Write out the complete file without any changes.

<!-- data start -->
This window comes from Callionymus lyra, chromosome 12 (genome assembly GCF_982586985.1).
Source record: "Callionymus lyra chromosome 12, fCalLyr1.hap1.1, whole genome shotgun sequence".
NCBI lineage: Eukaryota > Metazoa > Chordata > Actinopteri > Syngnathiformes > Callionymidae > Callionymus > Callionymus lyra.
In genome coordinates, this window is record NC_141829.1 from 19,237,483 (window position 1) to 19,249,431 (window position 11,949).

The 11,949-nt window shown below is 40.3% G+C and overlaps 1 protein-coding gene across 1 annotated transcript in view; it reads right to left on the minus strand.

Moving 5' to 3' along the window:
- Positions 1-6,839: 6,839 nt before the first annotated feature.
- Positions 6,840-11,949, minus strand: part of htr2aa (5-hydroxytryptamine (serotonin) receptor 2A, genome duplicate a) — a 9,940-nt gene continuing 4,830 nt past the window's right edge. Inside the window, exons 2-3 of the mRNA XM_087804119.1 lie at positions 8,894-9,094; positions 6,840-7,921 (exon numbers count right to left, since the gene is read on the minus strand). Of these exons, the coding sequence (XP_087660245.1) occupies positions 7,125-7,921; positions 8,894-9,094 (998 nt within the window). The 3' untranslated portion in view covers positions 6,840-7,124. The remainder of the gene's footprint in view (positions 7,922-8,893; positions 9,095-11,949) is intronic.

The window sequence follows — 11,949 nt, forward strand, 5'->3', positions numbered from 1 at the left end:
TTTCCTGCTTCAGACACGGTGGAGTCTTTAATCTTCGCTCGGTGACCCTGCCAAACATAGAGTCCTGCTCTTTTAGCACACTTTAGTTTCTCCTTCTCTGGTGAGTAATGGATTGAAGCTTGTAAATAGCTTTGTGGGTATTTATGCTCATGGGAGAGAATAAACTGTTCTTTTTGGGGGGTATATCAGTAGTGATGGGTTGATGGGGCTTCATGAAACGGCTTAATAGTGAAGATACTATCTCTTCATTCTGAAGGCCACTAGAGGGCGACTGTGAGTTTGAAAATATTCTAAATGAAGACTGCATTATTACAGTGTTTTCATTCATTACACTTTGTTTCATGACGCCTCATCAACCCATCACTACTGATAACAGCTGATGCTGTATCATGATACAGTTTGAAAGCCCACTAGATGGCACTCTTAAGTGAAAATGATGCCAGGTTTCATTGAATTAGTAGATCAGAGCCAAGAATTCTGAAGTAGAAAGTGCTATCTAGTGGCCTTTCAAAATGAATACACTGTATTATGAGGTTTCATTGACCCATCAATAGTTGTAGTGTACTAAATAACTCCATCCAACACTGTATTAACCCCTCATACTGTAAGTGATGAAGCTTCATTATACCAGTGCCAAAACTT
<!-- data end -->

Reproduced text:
This window comes from Callionymus lyra, chromosome 12 (genome assembly GCF_982586985.1).
Source record: "Callionymus lyra chromosome 12, fCalLyr1.hap1.1, whole genome shotgun sequence".
NCBI lineage: Eukaryota > Metazoa > Chordata > Actinopteri > Syngnathiformes > Callionymidae > Callionymus > Callionymus lyra.
In genome coordinates, this window is record NC_141829.1 from 19,237,483 (window position 1) to 19,249,431 (window position 11,949).

The 11,949-nt window shown below is 40.3% G+C and overlaps 1 protein-coding gene across 1 annotated transcript in view; it reads right to left on the minus strand.

Moving 5' to 3' along the window:
- Positions 1-6,839: 6,839 nt before the first annotated feature.
- Positions 6,840-11,949, minus strand: part of htr2aa (5-hydroxytryptamine (serotonin) receptor 2A, genome duplicate a) — a 9,940-nt gene continuing 4,830 nt past the window's right edge. Inside the window, exons 2-3 of the mRNA XM_087804119.1 lie at positions 8,894-9,094; positions 6,840-7,921 (exon numbers count right to left, since the gene is read on the minus strand). Of these exons, the coding sequence (XP_087660245.1) occupies positions 7,125-7,921; positions 8,894-9,094 (998 nt within the window). The 3' untranslated portion in view covers positions 6,840-7,124. The remainder of the gene's footprint in view (positions 7,922-8,893; positions 9,095-11,949) is intronic.

The window sequence follows — 11,949 nt, forward strand, 5'->3', positions numbered from 1 at the left end:
TTTCCTGCTTCAGACACGGTGGAGTCTTTAATCTTCGCTCGGTGACCCTGCCAAACATAGAGTCCTGCTCTTTTAGCACACTTTAGTTTCTCCTTCTCTGGTGAGTAATGGATTGAAGCTTGTAAATAGCTTTGTGGGTATTTATGCTCATGGGAGAGAATAAACTGTTCTTTTTGGGGGGTATATCAGTAGTGATGGGTTGATGGGGCTTCATGAAACGGCTTAATAGTGAAGATACTATCTCTTCATTCTGAAGGCCACTAGAGGGCGACTGTGAGTTTGAAAATATTCTAAATGAAGACTGCATTATTACAGTGTTTTCATTCATTACACTTTGTTTCATGACGCCTCATCAACCCATCACTACTGATAACAGCTGATGCTGTATCATGATACAGTTTGAAAGCCCACTAGATGGCACTCTTAAGTGAAAATGATGCCAGGTTTCATTGAATTAGTAGATCAGAGCCAAGAATTCTGAAGTAGAAAGTGCTATCTAGTGGCCTTTCAAAATGAATACACTGTATTATGAGGTTTCATTGACCCATCAATAGTTGTAGTGTACTAAATAACTCCATCCAACACTGTATTAACCCCTCATACTGTAAGTGATGAAGCTTCATTATACCAGTGCCAAAACTT